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Showing posts from March, 2012

Wide Sargasso Sea by Jean Rhys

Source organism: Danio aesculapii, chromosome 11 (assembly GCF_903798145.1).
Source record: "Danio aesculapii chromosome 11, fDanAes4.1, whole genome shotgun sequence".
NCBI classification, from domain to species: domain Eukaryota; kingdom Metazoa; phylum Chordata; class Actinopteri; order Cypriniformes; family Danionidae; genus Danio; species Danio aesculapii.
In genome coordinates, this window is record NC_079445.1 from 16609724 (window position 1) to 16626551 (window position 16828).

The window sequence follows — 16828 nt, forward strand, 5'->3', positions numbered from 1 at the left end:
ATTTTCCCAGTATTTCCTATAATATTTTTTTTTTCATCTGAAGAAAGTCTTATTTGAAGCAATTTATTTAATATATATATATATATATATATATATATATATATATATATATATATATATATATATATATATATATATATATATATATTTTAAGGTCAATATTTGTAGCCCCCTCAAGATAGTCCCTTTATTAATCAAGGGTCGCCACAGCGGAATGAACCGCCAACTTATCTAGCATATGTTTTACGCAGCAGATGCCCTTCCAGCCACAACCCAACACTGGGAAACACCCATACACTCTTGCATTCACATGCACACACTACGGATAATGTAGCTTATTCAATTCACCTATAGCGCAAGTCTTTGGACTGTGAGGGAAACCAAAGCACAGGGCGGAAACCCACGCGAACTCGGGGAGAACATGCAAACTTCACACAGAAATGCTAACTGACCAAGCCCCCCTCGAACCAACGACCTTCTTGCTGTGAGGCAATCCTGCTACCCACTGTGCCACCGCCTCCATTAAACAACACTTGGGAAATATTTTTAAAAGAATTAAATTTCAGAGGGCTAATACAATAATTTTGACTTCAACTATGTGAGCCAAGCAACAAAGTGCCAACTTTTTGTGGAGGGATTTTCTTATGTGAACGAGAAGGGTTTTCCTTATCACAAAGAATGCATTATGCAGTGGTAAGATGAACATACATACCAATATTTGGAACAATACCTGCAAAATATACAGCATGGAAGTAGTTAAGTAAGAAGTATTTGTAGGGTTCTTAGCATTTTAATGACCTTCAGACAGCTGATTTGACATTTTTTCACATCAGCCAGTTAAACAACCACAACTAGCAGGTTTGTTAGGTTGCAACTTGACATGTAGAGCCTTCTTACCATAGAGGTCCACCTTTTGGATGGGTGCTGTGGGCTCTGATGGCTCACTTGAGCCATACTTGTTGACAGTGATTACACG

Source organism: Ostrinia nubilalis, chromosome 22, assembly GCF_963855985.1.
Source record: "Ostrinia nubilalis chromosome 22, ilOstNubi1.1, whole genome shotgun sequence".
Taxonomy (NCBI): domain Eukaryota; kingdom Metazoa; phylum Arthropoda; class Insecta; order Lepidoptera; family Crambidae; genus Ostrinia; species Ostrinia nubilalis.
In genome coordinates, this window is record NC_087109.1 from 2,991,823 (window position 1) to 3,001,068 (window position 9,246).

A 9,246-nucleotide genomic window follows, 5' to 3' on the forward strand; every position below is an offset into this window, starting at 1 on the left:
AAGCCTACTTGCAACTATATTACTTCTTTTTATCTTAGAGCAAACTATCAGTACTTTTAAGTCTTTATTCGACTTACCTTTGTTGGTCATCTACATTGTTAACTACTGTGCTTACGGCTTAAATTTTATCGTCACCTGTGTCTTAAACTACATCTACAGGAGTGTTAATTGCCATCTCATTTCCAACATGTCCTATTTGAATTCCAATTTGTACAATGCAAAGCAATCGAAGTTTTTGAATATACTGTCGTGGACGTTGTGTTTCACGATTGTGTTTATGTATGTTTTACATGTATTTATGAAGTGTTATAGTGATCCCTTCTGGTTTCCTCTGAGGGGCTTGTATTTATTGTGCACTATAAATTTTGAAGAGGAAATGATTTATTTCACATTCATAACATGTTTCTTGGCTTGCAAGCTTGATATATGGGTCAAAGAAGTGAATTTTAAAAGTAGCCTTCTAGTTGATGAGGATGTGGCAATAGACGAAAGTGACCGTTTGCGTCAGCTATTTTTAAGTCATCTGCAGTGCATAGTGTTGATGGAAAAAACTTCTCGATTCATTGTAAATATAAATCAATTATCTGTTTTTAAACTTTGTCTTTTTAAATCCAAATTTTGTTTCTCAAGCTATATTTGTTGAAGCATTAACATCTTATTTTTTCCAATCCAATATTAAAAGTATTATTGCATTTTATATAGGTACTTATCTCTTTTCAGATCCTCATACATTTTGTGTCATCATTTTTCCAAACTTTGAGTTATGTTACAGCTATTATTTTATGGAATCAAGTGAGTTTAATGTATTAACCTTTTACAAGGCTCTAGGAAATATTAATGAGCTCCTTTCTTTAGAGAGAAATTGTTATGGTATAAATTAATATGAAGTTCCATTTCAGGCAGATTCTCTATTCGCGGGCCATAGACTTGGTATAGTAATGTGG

Cover image  ©  Penguin Modern Classics. It’s hard to believe that a book could anger me quite a much as Wide Sargasso Sea did. My anger may well be completely unreasonable, or indeed it may be borne of the exact frustration that Jean Rhys wanted a reader to feel. The novella commences not long after the 1833 Abolition of Slavery Act has come into effect in the British colony of Jamaica and follows the life of a young white Creole heiress, Antoinette, from childhood into adulthood. The story is supposed to be that of the mad woman in the attic in Charlotte Brontë’s Jane Eyre . As the novella begins, in the faded colonial plantation estate of Coulibri, the sense of a world already falling apart is overwhelming. Our narrator draws attention to the decaying grandeur early on, notably focusing on her mother’s horse: “I saw her horse lying down under the frangipani tree… he was not sick, he was dead and his eyes were black with flies.” Being caught between the haughtiness